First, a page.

Learning how to communicate better in a relationship can be life-changing in a really positive way. When you successfully share your ideas and feelings with your significant other, your relationship becomes deeper and more meaningful.
Trust is built as the relationship grows, creating a safe and healthy emotional environment for both you and your partner.
No matter what stage of life you’re in, learning better communication skills will help your relationships thrive. Let’s take a look at how to communicate effectively in a relationship using these three key ways.
Say What You Mean and Mean What You Say (In a Kind Way)
You may have heard your mom say that to you growing up. If so, she understood the first step in communicating effectively. There are many barriers to communication. Communicating in a passive-aggressive way is a big roadblock in plenty of relationships.
Placing hidden meanings in your words assuming your partner will successfully decode them is asking for trouble. A more effective alternative is to share your thoughts directly but in a kind way.
Instead of saying, “You never….” try saying “Lately, I’ve felt that….” When you reword your thoughts truthfully using ‘I’ or ‘me’ you’ll sound less accusatory and, in the end, give your significant other a better chance to hear your heart instead of your anger.
Communication in Relationships and Listening
Often when we hear the word communication, we think of the person talking. According to the Merriam-Webster dictionary, the definition of communication is “A process by which information is exchanged between individuals.” For communication to successfully take place, then, the message must not only be given but heard as well.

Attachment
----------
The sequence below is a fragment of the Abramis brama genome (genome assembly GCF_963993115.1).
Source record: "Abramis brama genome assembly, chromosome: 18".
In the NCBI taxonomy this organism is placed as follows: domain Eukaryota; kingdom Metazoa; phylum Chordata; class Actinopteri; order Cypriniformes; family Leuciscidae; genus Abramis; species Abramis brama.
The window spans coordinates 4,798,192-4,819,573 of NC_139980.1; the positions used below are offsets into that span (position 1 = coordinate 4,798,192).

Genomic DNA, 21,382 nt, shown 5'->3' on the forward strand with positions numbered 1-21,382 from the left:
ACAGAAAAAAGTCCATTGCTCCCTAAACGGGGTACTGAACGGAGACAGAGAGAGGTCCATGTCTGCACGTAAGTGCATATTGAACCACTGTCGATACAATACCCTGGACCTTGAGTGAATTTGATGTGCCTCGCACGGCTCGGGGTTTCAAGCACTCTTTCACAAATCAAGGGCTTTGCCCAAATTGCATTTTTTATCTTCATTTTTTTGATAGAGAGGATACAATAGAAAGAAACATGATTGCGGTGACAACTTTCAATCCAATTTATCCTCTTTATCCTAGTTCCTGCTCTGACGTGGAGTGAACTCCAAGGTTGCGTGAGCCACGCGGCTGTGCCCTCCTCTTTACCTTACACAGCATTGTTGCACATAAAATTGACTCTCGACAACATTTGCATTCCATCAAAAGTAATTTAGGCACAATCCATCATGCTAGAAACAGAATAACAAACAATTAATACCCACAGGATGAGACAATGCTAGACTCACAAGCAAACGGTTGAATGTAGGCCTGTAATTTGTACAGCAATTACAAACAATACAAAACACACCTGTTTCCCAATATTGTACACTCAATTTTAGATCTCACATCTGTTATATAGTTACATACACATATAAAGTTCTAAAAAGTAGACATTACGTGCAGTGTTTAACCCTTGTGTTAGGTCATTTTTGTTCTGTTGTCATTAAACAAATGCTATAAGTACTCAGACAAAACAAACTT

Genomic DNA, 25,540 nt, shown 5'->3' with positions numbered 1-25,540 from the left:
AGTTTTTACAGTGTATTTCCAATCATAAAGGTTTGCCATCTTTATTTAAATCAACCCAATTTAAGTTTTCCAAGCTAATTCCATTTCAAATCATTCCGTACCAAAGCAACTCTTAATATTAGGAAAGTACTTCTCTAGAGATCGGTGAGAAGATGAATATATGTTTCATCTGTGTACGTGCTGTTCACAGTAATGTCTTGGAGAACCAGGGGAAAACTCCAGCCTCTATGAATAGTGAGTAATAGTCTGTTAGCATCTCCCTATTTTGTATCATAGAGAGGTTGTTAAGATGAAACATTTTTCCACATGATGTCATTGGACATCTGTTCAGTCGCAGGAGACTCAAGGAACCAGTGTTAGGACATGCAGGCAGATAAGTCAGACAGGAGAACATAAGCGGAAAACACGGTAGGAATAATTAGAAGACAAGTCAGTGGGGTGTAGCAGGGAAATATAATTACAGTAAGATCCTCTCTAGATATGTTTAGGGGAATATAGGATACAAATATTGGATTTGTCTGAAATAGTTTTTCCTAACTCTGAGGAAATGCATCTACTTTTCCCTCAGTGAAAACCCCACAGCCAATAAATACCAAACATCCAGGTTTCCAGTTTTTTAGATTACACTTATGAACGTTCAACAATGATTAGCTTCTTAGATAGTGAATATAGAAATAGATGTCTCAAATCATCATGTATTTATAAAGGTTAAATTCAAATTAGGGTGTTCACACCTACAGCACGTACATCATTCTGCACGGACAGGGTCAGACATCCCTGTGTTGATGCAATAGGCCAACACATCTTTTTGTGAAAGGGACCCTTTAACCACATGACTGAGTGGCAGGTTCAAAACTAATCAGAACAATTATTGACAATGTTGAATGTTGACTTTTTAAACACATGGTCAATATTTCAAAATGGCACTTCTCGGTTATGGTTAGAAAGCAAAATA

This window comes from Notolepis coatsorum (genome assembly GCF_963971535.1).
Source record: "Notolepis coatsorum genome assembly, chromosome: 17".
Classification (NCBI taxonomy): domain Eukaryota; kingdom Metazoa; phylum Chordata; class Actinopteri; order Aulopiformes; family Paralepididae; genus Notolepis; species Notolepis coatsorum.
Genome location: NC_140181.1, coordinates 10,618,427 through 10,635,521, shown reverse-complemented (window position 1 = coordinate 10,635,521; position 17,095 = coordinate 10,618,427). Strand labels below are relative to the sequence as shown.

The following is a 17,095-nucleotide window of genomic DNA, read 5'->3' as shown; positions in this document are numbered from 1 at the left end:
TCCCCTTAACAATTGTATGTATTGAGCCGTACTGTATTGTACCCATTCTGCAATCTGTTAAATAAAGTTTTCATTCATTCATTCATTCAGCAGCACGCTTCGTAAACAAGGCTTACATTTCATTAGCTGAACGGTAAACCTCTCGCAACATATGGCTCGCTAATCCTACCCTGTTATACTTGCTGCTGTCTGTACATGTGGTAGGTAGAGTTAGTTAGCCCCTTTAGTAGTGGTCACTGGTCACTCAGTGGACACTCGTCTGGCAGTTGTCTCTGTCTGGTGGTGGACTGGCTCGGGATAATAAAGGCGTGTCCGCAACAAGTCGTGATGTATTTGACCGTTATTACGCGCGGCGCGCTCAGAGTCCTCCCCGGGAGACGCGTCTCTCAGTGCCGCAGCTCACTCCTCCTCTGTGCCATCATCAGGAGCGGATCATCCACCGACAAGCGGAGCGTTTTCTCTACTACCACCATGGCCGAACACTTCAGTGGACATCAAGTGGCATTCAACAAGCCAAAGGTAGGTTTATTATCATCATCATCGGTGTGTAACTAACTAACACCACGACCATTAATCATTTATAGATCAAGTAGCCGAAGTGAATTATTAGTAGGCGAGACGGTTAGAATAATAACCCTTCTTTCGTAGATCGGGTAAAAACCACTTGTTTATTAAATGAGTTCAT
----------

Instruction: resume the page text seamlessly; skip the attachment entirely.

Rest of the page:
Let’s face it. Listening is a learned skill that doesn’t come easily for most. Sharpening your listening skills shows your significant other you care and that you love them.
In her Psychology Today article entitled, “6 Surprising Ways to Communicate with Your Partner,” F. Dianne Barth L.C.S.W. shares the following about listening as a communication form:
“Knowing that you are being heard is one of the experiences most likely to cement a feeling of connection to another.”
If you’re in an argument, let your partner finish what they have to say (yes, that can be really hard)! Think about how they’re feeling. Remember, you don’t have to agree with everything that’s said. Sometimes, no matter how in tune you are with your partner, you’ll still disagree.
Better Communication by Awareness of Body Language
So much of understanding how to communicate in a relationship is learning to effectively do so without words. Your body language, interest in conversation (or lack thereof), and acts of kindness speak volumes to your significant other.
If one of you are upset, hold their hand or give them a hug. That physical touch communicates you care and love them as a person.
Also be careful of signs of tension like crossed arms, rolling eyes or obviously unhappy glances. It’s important to minimize actions like these because they can break down any relationship.
Still, some of these “negative” cues can become positive if you learn to pick up on them early. For instance, you may realize through your significant other’s body language that now isn’t a good time to talk about a frustrating topic.
You can give the person you love adequate space and resume the conversation at a more opportune time. You can also pick up on those negative cues and work to influence them in a positive way. Just be careful how you do that so it doesn’t come across as insensitive or sarcastic!
Learn How to Communicate Better in a Relationship Through Counseling
Another great way to improve your communication is to consider couple’s counseling. Whether you just want to improve an already happy relationship or there are some struggle points, your therapist is trained to help you using evidence-based methods.
Even the best of relationships don’t thrive in a vacuum. A third party can help you figure out challenges that are difficult for just the two of you to resolve.
The OC Relationship Center is here to help you improve your relationships through better communication. That may need to happen in a romantic relationship, parent/child relationship or be best suited for individual counseling.